- de Meij
- de Molijn
- van den Berch
- Hogenhouck family
- Civic career
- Scientific career
- Delft in Holland
June 30, 1648
June 27, 1692
In 1689, Leeuwenhoek was persuaded to tell the Royal Society the identity of the people in Delft who he kept referring to as witnesses to his observations. These people had been coming to Leeuwenhoek's house for years to peer through his lenses. They were able to see what he saw. The three that Leeuwenhoek mentioned were Vallensis, Cornelis Gravesande, and Anthony Heinsius.
Leeuwenhoek lived on the corner of the Nieuwstraat, a short street between the Nieuwe and Oude Delft grachten. Vallensis lived at the other end, across the Oude Delft from the Sint-Hippolytuskapel. The property had been in his wife's family, the Berensteyns, for many years.
His grandfather, Dr. Jacob van den Dael / Vallensis (1570-1640), was personal physician to the Princes Maurits and Frederik Hendrik of Orange.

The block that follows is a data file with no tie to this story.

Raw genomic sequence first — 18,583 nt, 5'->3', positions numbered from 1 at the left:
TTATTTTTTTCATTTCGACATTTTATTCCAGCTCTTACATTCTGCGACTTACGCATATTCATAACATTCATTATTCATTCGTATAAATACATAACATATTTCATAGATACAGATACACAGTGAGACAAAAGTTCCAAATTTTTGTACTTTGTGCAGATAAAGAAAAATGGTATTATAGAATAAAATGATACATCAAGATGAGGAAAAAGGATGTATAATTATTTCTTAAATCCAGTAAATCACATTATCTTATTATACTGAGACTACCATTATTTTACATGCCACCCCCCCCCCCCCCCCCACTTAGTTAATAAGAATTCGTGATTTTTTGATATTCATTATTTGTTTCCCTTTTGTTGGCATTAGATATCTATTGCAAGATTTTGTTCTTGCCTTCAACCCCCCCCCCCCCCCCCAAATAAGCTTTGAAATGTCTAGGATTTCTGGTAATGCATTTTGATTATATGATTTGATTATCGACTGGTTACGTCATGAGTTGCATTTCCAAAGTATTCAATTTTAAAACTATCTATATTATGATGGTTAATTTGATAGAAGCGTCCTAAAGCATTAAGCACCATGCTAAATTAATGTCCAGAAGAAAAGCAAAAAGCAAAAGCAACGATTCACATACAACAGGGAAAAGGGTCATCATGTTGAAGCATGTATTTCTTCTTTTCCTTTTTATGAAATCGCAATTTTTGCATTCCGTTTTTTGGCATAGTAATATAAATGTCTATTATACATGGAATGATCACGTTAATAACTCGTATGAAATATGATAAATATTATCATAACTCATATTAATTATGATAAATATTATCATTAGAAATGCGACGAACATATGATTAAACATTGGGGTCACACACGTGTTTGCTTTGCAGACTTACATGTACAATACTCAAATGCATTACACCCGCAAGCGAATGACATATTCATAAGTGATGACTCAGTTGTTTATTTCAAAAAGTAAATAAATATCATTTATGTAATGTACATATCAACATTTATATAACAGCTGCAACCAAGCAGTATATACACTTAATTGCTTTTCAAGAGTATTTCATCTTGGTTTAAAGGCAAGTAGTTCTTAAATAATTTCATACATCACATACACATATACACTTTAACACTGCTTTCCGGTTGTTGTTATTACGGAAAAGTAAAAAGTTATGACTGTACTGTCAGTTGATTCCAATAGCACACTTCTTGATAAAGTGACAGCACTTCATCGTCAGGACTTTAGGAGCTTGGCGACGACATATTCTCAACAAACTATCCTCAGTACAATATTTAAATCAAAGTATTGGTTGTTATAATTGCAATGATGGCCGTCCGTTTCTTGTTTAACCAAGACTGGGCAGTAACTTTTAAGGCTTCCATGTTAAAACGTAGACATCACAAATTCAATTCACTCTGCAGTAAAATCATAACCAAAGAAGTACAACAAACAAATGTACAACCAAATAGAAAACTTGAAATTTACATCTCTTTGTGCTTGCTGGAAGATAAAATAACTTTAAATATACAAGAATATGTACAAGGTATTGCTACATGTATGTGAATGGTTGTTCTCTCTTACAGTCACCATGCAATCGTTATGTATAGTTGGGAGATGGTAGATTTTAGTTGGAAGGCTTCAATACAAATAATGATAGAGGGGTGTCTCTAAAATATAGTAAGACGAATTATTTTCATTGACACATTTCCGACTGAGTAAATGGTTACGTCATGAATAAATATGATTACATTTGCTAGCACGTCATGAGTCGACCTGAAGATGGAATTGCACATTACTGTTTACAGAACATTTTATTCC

His father, Dr. Theodorus Vallensis (1612-1673) joined the Veertigraad in 1647. He did two stints as magistrate, 1648-1650 and 1658-1660. He was a mayor of Delft in the rampjaar, 1672, installed as a result of the replacement of half of the Vertigraad by men favoring the House of Orange. The next year, the final year of his life, Vallensis was a curator of Leiden University, replacing the recently assassinated and mutilated Cornelis de Witt.
Cornelis Vallensis went to Leiden University in March 1666 but did not get his doctorate until 1683.
Back home in Delft, he joined the Veertigraad in 1681.
When he served as a magistrate from 1682-1686, he came into constant contact with Leeuwenhoek, by then the world-famous member of the Royal Society.
Vallensis was also a trustee of the orphanage in 1688, and Adjunct ter Dagvaart in 1691 in the final year of his life.
His nephew Dirk, son of his brother Jacob, was on the Veertigraad after 1703 and also served as a magistrate in 1722 and 1723 and Adjunct ter Dagvaart in 1724, the final year of his life.